A 50/50 blend of Cabernet Sauvignon and Syrah, with each variety aged in oak foudres for 20 months, prior to blending and bottling. The colour, which is deep-ish but semi-translucent, hints at an elegant wine - as does the truly evocative, perfumed nose, with its intense aromas of raspberry, redcurrant, cranberry and blackberry, hints of woodsmoke, garrigue herbs, garam masala and polished old wood. Neither the Cabernet nor the Syrah have the upper hand, with a touch of cassis and charred red capsicum melding nicely with hints of smoky pastrami and violet. As for the palate, I don't think I have ever tasted a Trévallon that shows such elegance and finesse in its first flush of youth. It is medium-bodied, rather than full-on, again more red fruits than black, and beautifully tangy, with ripe, supple tannins, soft citrus acidity and a noticeable streak of minerality. Subtle hints of lapsang tea, black olive tapenade, all-spice, meat and herbs de Provence show through, carried along upon waves of mouth-watering fruit. It is all so beautifully balanced and at 13.0% abv (quite unusual in these times of global warming) perfectly ripe - a sign of exceptional winemaking. This may not be a 20-year wine, in terms of development potential (though who is to say it won't be?) but it is so delicious now. Wines can sometimes go through a "closed" phase, but I suspect that this one will remain open for business, so if you want a clue as to the glories of an aged Trévallon, but don't want to wait, then this is the one. An utterly compelling wine. £38.75.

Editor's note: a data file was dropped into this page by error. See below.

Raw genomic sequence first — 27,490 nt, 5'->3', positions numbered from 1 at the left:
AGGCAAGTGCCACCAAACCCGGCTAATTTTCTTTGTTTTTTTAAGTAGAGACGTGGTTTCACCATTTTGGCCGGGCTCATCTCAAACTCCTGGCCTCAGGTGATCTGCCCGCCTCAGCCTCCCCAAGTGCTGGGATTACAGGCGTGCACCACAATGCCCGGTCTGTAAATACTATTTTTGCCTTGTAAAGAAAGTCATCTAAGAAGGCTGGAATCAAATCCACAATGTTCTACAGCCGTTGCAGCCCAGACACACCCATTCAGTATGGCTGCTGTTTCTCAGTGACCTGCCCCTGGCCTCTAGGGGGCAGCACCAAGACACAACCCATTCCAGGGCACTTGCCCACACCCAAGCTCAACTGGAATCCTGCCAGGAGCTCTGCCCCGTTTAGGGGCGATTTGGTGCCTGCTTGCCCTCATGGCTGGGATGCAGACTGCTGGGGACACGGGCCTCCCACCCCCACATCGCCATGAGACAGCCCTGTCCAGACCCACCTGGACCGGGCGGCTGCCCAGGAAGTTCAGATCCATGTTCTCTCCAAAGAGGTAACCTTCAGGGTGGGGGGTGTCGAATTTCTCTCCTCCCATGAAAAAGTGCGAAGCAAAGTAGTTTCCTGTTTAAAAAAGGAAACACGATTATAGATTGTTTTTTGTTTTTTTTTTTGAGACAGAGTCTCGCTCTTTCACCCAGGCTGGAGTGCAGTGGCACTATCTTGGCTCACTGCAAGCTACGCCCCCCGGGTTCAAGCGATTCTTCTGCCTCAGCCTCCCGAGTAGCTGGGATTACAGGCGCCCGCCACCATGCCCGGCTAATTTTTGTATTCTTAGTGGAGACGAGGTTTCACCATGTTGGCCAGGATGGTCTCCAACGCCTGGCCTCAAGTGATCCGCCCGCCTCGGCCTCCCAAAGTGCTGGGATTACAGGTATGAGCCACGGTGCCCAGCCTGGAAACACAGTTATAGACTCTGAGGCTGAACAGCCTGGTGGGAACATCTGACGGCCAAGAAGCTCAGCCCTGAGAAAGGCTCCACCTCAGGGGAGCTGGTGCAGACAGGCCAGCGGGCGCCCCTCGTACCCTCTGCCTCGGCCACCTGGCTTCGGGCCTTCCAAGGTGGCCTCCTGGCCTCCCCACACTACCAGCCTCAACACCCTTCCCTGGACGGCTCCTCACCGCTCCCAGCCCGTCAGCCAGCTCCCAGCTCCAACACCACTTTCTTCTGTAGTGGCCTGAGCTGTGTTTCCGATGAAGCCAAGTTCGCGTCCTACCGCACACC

I'm not quite done with writing-up all of these new wines, but already have a few more notes in the can, as it were, so will be adding a few more blog entries over the next few days.

Tuesday, 21 August 2012

I'm back!